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Are new top level domains really a threat to Google?

 11:30 pm on May 23, 2011 (gmt 0)

In a worldwide internet revolution to be announced next month, web addresses will expand beyond dot.com, with governments, businesses
and entrepreneurs expected to rush to apply for signature domain names.

The move will reduce confusion and cut reliance on search engines like Google, Australian expert Adrian Kinderis says.

Advertisement: Story continues below "Ultimately, this will be a new way we use the internet," said Mr Kinderis, CEO of the domain name registry services provider AusRegistry International.

"Rather than a dot.com boom, it's now a dot.anything boom."

The so-called Top-Level Domain program will be ratified by ICANN (Internet Corporation for Assigned Names and Numbers) in Singapore on June 20, followed by a four-month global communication campaign.

After that will come a 60-day window to apply for a Top-Level Domain name, which will come at a cost of $US185,000 ($174,388) to discourage frivolous applications. [smh.com.au ]



 12:53 am on May 24, 2011 (gmt 0)

The government of Melbourne, Florida, in the United States, could potentially be pitted against the Australian federal government for ownership of the domain name.

If this occurs, the domain name will most likely be auctioned to the highest bidder, Mr Kinderis said.

(This hardly belongs in the Google SEO forum).


 1:18 am on May 24, 2011 (gmt 0)

Those selling the proverbial shovels will make all the money, along with greedy ICANN. Top names, like hotels.nyc will be sold at such a premium that you have to wonder if it's worth it.

What does this have to do with google? You mean confusion in SERPS, too many exact match domains or what? You can already rank .cctlds and you even get credit for the extension right now. These will be probably be treated as global names, if google even cares to distinguish now.

Sucks that .twoletters are off limits, US states could use them.


 2:31 am on May 24, 2011 (gmt 0)

This hardly belongs in the Google SEO forum

The only thing worth discussing here is this claim: "The move will reduce confusion and cut reliance on search engines like Google, Australian expert Adrian Kinderis says."

All I can say is - NO, IT WON'T.


 8:22 am on May 24, 2011 (gmt 0)

Actually I disagree to an extent. The mere fact that certain types of website will have specific extensions leads to easier categorisation which has the potential to have a bg impact on search.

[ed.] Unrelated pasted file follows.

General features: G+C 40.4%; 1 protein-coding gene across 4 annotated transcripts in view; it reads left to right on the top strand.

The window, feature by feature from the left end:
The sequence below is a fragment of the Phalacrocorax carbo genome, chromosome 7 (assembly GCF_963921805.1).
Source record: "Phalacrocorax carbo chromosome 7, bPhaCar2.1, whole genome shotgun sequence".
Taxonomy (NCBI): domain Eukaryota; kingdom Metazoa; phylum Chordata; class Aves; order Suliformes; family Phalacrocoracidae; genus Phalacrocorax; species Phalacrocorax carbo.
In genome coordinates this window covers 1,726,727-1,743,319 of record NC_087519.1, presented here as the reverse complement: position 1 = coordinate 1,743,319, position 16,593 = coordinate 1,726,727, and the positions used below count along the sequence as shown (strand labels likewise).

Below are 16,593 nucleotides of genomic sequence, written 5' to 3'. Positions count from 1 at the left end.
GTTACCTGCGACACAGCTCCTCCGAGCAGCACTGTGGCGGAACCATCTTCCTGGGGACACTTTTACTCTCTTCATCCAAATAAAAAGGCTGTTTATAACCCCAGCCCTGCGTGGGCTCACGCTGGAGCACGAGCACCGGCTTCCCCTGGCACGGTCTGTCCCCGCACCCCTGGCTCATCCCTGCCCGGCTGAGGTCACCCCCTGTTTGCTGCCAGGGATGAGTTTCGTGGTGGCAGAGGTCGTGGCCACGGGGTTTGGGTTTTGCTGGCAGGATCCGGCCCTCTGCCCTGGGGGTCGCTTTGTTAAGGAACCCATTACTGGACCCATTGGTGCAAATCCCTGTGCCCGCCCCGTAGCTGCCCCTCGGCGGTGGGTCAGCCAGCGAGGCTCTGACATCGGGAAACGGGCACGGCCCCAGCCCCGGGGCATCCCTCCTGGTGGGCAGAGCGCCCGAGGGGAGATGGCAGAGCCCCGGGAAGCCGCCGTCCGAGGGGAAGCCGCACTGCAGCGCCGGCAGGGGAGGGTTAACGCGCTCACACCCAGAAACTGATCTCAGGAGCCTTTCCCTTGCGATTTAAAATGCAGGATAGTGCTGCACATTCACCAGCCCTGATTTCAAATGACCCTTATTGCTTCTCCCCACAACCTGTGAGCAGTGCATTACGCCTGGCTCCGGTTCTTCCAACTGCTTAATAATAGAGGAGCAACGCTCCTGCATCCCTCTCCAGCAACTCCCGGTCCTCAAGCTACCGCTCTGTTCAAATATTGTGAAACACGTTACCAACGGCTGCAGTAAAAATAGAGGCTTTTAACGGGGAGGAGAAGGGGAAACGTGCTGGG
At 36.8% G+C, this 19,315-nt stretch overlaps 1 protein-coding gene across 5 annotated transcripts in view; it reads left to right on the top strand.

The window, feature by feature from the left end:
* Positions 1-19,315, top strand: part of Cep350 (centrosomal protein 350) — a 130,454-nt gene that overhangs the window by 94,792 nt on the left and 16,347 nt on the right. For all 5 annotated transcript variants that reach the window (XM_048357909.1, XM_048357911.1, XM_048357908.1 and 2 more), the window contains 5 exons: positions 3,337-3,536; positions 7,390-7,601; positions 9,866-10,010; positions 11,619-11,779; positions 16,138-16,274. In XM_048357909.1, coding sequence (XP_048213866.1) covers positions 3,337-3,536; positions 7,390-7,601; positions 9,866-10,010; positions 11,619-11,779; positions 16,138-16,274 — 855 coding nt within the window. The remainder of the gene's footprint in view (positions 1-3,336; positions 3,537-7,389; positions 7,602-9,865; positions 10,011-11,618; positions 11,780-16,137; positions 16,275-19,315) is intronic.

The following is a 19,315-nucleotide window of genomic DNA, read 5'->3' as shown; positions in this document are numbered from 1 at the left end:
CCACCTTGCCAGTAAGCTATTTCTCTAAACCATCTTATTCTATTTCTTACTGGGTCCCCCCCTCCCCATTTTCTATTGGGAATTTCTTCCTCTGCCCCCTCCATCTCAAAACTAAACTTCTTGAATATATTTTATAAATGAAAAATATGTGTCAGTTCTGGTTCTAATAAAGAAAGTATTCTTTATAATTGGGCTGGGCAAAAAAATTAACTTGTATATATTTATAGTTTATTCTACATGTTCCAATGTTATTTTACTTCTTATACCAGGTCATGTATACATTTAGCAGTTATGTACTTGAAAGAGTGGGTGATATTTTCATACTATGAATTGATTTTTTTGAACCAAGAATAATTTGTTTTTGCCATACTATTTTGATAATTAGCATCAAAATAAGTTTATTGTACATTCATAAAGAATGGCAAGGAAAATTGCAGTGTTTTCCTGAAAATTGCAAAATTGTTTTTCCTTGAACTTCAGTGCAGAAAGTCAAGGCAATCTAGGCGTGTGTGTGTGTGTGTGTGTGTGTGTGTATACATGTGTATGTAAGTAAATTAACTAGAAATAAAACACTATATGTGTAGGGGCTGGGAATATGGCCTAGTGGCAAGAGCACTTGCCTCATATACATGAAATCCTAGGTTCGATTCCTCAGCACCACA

Categorisaton also makes it easer for politicians to enforce certain restrictions on search providers.

And don't think that can't happen/won't happen. We've already seen the US Government confiscate .com domains that threatened the viability of US businesses to compete in their home market, simply by issuing instructions to ICANN who handed them over.

There are other angles on this too, more consumer oriented. It obviously remains to be seen just what impact this has but I really do thnk it is a major development that sharp minds mght exploit, for better or for worse.

I'm no sharp mind but one thing that immediately occurred. If you could just type widgets into your address bar, the fact that a lot of widget sites will have the .widgets extension. Categoriation has the ability to simplify search algos and consequently level the playing field.

It needs to be properly controlled, gaming needs to be considered of course, but it could mean a lot more competition for Google if it's done right.


 11:16 am on May 27, 2011 (gmt 0)

agreed this is a way for ICAN to milk cash from gulible idiots why should a local govemnet spend $500,000 to $1,000,000 for a vanity TLD arn't there better things to spend your taxpayers money on.

walkman us states sould be under the .us heirachy


 1:44 pm on May 27, 2011 (gmt 0)

Kinda ironic if this signals the victory of the traditional directory :)

I don't thinkso tho

The thing is,IMHO, the reasons people use SE's extends well beyond an immediate need for goods and services,

Anyway, I imagine we'll find out soon enough


 1:56 pm on May 27, 2011 (gmt 0)

Can't see this hurting any search engine. However, using walkman's example above: "hotels.nyc"

If any search engine gives strong algo points to keyword domain names, then I guess we could argue that someone looking for "hotels in new york city" might see "hotels.nyc" near the top. So in that sense, it impacts Google et al.



 3:01 pm on May 27, 2011 (gmt 0)

From my personal point of view I would use a search engine more not less. I already have problems typing in domains when uk organisations register .com or .org instead of .co.uk or .org.uk and government departments use .com instead of .gov.uk

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